William Baseball*The following is an excerpt from my article published by the Ethics & Religious Liberty Commission at Canon & Culture.

Two seasons ago, I took my dad to a Major League Baseball game. My parents had come to town for a visit, and I had two tickets to a game. My dad and I sat in the stands watching the Texas Rangers and talked. We talked about life and baseball—especially where they intersected. It was during that conversation that I learned my grandfather had been offered a contract to play Major League Baseball but opted not to play in order to get a job and support his family. We reminisced about trips to St. Louis to see Ozzie Smith and the Cardinals play. We reflected on my own time as a kid playing baseball while my parents watched from the bleachers. The game of baseball was a bond we shared as father and son.

Today many are wondering about the future of baseball. The participation rate among children is declining. Some blame the slow pace of the game. Others say there are no recognizable superstars compared to basketball and football. But some studies highlight another problem—family structure.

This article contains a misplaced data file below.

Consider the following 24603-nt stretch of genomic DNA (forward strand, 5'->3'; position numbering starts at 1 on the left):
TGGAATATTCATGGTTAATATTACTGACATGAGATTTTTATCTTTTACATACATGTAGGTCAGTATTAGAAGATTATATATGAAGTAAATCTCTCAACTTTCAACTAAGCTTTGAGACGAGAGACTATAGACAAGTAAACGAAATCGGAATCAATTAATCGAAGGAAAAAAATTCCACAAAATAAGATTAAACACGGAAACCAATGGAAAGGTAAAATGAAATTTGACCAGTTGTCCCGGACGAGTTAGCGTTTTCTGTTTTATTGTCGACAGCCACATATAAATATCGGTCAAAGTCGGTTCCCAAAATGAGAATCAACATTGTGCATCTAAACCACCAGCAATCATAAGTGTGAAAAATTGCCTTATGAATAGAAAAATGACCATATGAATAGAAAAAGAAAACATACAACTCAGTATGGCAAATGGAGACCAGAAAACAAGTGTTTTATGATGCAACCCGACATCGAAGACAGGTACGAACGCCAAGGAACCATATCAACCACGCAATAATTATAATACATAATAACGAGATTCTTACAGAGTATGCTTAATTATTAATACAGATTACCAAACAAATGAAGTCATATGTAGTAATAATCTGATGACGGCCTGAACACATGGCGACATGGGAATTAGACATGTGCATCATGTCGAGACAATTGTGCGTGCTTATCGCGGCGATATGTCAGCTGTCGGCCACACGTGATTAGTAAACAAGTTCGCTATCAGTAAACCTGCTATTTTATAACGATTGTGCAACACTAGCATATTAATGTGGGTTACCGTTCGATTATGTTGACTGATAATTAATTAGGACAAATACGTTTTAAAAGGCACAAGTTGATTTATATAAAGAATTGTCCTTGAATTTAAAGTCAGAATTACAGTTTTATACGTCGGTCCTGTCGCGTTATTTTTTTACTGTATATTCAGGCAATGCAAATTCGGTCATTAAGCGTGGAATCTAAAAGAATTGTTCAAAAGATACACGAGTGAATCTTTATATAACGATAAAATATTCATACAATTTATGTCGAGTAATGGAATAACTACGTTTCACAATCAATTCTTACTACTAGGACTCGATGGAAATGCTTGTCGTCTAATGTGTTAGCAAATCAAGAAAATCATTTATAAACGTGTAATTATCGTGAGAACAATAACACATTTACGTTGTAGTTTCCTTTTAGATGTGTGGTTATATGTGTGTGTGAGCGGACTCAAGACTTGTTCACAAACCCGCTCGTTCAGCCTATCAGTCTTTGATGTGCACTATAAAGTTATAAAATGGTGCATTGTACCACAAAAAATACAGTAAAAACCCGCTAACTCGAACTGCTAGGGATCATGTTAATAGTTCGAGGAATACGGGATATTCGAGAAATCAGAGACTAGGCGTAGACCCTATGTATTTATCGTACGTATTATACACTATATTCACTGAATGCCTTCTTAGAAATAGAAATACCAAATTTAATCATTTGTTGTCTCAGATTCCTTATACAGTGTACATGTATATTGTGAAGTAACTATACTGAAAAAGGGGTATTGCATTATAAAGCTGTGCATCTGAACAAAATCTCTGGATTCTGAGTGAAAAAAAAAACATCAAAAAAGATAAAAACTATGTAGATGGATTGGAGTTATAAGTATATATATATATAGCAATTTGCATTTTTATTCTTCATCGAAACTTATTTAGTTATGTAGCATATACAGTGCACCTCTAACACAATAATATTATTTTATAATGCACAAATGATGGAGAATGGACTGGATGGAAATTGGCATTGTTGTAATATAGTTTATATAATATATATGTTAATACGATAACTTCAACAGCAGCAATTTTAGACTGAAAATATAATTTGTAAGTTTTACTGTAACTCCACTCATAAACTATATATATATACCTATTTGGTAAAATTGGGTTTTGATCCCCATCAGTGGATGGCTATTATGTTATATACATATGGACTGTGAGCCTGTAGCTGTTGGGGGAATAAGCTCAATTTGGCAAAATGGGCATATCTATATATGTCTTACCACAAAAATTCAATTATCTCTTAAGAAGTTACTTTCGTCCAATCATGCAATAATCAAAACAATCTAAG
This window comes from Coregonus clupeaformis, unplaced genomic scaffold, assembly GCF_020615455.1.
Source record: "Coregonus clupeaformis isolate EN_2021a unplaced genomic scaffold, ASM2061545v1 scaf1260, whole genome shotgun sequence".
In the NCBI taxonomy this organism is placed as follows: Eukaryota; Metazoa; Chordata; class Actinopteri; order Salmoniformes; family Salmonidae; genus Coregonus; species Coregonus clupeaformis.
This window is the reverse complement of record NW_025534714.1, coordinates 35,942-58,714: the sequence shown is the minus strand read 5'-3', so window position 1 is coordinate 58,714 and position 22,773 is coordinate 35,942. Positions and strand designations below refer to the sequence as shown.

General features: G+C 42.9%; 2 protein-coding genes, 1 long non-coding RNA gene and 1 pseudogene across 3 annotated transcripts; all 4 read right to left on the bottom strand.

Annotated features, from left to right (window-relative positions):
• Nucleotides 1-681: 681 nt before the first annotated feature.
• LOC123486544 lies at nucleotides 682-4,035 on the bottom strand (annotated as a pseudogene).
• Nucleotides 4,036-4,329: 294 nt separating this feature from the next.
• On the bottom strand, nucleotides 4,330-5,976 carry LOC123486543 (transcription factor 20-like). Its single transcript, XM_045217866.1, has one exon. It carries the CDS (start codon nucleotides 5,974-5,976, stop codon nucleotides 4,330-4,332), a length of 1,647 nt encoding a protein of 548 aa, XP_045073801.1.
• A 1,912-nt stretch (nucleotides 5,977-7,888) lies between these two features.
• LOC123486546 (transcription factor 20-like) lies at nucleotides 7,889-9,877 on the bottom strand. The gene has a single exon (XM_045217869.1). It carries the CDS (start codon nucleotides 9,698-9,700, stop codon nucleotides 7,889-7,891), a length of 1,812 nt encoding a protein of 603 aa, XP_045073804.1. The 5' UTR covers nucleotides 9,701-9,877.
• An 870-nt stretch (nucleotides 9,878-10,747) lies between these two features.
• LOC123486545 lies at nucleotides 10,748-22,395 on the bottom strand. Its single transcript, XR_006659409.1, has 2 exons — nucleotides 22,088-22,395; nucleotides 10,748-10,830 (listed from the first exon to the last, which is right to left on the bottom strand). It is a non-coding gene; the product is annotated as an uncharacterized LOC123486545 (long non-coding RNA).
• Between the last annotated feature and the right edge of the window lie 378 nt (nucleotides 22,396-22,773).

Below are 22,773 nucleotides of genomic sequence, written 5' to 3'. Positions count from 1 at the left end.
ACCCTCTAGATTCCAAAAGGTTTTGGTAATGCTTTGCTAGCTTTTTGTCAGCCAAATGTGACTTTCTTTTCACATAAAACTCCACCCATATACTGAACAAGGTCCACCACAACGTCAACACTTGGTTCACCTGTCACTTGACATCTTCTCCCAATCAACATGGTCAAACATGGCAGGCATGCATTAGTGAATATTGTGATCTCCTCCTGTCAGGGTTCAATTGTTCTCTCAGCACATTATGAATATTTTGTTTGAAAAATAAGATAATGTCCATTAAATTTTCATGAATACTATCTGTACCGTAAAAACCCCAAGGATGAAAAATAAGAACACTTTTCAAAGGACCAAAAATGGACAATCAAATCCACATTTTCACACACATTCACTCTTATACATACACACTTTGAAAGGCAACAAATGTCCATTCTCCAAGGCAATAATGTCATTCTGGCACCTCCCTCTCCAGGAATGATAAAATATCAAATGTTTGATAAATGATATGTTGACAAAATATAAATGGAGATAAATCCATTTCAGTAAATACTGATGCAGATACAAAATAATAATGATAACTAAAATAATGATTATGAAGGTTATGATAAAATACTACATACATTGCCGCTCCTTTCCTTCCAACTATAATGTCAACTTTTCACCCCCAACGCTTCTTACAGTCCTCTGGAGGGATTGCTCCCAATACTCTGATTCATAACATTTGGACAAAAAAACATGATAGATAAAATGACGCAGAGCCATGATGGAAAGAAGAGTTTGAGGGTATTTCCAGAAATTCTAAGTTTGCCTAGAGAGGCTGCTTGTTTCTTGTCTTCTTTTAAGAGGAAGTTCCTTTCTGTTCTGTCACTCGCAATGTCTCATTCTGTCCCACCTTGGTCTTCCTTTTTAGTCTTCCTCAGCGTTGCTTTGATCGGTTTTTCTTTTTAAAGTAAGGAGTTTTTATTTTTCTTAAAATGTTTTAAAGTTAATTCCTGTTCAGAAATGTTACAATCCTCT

The rest of my article can be found at Canon & Culture.

Guest Post: Maybe You’re {Not} Supposed to Do It All

This is a guest post from my wife, Melanie. She originally wrote this post for Biblical Woman, the blog site for the Women’s Programs at Southwestern Baptist Theological Seminary. The post originally appeared here.

“Take heed to the ministry which you have received in the Lord, that you may fulfill it.”
~Colossians 4:9

In our culture, moms are called on to do more than they have ever had to do before. While we also have more help with smartphones and fast food and efficient appliances, most moms feel the pressure of being spread too thin. The commitment to raise children, the commitment to our jobs (professional, volunteer, home-based, etc.) the commitment to our marriages, and the commitment to our homes can leave even the most organized woman drowning in over commitment.